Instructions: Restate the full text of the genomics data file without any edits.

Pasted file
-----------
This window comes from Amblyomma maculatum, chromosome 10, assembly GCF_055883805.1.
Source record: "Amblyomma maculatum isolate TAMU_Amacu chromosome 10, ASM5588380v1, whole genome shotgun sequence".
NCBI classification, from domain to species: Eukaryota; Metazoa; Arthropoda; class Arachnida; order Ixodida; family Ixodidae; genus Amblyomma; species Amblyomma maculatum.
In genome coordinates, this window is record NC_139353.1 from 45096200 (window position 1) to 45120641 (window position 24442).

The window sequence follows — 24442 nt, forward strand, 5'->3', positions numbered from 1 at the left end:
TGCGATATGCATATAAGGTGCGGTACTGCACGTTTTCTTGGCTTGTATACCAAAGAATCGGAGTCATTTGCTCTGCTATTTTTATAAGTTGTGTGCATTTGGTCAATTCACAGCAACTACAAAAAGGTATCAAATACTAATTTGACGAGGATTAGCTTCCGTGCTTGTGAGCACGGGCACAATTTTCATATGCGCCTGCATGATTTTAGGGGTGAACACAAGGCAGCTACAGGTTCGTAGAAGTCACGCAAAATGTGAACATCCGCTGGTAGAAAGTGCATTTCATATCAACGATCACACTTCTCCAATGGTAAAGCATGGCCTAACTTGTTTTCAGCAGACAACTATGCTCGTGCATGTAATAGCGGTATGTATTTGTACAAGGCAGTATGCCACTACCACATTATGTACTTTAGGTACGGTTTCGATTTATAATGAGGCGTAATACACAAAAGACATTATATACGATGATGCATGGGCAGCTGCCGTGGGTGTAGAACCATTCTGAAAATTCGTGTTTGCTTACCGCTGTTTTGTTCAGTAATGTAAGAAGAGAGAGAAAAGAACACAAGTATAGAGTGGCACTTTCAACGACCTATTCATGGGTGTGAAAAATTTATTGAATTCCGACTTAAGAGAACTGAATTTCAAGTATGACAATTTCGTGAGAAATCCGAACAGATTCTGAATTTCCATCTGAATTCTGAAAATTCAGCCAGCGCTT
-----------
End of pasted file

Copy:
This window comes from Amblyomma maculatum, chromosome 10, assembly GCF_055883805.1.
Source record: "Amblyomma maculatum isolate TAMU_Amacu chromosome 10, ASM5588380v1, whole genome shotgun sequence".
NCBI classification, from domain to species: Eukaryota; Metazoa; Arthropoda; class Arachnida; order Ixodida; family Ixodidae; genus Amblyomma; species Amblyomma maculatum.
In genome coordinates, this window is record NC_139353.1 from 45096200 (window position 1) to 45120641 (window position 24442).

The window sequence follows — 24442 nt, forward strand, 5'->3', positions numbered from 1 at the left end:
TGCGATATGCATATAAGGTGCGGTACTGCACGTTTTCTTGGCTTGTATACCAAAGAATCGGAGTCATTTGCTCTGCTATTTTTATAAGTTGTGTGCATTTGGTCAATTCACAGCAACTACAAAAAGGTATCAAATACTAATTTGACGAGGATTAGCTTCCGTGCTTGTGAGCACGGGCACAATTTTCATATGCGCCTGCATGATTTTAGGGGTGAACACAAGGCAGCTACAGGTTCGTAGAAGTCACGCAAAATGTGAACATCCGCTGGTAGAAAGTGCATTTCATATCAACGATCACACTTCTCCAATGGTAAAGCATGGCCTAACTTGTTTTCAGCAGACAACTATGCTCGTGCATGTAATAGCGGTATGTATTTGTACAAGGCAGTATGCCACTACCACATTATGTACTTTAGGTACGGTTTCGATTTATAATGAGGCGTAATACACAAAAGACATTATATACGATGATGCATGGGCAGCTGCCGTGGGTGTAGAACCATTCTGAAAATTCGTGTTTGCTTACCGCTGTTTTGTTCAGTAATGTAAGAAGAGAGAGAAAAGAACACAAGTATAGAGTGGCACTTTCAACGACCTATTCATGGGTGTGAAAAATTTATTGAATTCCGACTTAAGAGAACTGAATTTCAAGTATGACAATTTCGTGAGAAATCCGAACAGATTCTGAATTTCCATCTGAATTCTGAAAATTCAGCCAGCGCTT